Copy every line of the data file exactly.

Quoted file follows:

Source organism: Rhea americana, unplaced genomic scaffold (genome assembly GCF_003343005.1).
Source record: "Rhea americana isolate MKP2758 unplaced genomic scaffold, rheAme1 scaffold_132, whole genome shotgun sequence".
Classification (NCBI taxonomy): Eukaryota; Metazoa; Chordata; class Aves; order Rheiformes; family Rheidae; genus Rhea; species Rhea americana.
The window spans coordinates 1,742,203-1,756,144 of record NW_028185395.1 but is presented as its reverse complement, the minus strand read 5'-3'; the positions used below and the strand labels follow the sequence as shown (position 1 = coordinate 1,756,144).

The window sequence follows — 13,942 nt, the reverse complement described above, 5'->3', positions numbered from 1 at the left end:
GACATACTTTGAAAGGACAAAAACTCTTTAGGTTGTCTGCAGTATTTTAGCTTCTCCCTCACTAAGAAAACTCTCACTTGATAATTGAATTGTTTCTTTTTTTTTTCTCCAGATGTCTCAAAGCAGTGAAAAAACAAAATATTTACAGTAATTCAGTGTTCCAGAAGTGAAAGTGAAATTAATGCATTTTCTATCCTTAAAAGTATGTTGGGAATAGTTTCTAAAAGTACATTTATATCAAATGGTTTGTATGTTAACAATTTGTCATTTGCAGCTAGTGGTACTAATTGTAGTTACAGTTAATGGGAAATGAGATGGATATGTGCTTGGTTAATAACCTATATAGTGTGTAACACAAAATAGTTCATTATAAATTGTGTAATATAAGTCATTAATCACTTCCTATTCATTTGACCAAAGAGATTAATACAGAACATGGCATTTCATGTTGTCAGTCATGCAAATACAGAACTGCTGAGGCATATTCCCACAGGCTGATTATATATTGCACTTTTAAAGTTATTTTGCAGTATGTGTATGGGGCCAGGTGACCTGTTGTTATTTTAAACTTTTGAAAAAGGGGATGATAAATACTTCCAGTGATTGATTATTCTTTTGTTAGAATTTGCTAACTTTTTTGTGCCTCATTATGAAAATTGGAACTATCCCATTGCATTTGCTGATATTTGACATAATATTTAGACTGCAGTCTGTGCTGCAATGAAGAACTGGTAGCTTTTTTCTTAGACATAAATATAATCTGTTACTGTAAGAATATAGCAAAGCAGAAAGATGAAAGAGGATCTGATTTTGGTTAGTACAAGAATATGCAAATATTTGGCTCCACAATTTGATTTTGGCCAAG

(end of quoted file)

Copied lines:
Source organism: Rhea americana, unplaced genomic scaffold (genome assembly GCF_003343005.1).
Source record: "Rhea americana isolate MKP2758 unplaced genomic scaffold, rheAme1 scaffold_132, whole genome shotgun sequence".
Classification (NCBI taxonomy): Eukaryota; Metazoa; Chordata; class Aves; order Rheiformes; family Rheidae; genus Rhea; species Rhea americana.
The window spans coordinates 1,742,203-1,756,144 of record NW_028185395.1 but is presented as its reverse complement, the minus strand read 5'-3'; the positions used below and the strand labels follow the sequence as shown (position 1 = coordinate 1,756,144).

The window sequence follows — 13,942 nt, the reverse complement described above, 5'->3', positions numbered from 1 at the left end:
GACATACTTTGAAAGGACAAAAACTCTTTAGGTTGTCTGCAGTATTTTAGCTTCTCCCTCACTAAGAAAACTCTCACTTGATAATTGAATTGTTTCTTTTTTTTTTCTCCAGATGTCTCAAAGCAGTGAAAAAACAAAATATTTACAGTAATTCAGTGTTCCAGAAGTGAAAGTGAAATTAATGCATTTTCTATCCTTAAAAGTATGTTGGGAATAGTTTCTAAAAGTACATTTATATCAAATGGTTTGTATGTTAACAATTTGTCATTTGCAGCTAGTGGTACTAATTGTAGTTACAGTTAATGGGAAATGAGATGGATATGTGCTTGGTTAATAACCTATATAGTGTGTAACACAAAATAGTTCATTATAAATTGTGTAATATAAGTCATTAATCACTTCCTATTCATTTGACCAAAGAGATTAATACAGAACATGGCATTTCATGTTGTCAGTCATGCAAATACAGAACTGCTGAGGCATATTCCCACAGGCTGATTATATATTGCACTTTTAAAGTTATTTTGCAGTATGTGTATGGGGCCAGGTGACCTGTTGTTATTTTAAACTTTTGAAAAAGGGGATGATAAATACTTCCAGTGATTGATTATTCTTTTGTTAGAATTTGCTAACTTTTTTGTGCCTCATTATGAAAATTGGAACTATCCCATTGCATTTGCTGATATTTGACATAATATTTAGACTGCAGTCTGTGCTGCAATGAAGAACTGGTAGCTTTTTTCTTAGACATAAATATAATCTGTTACTGTAAGAATATAGCAAAGCAGAAAGATGAAAGAGGATCTGATTTTGGTTAGTACAAGAATATGCAAATATTTGGCTCCACAATTTGATTTTGGCCAAG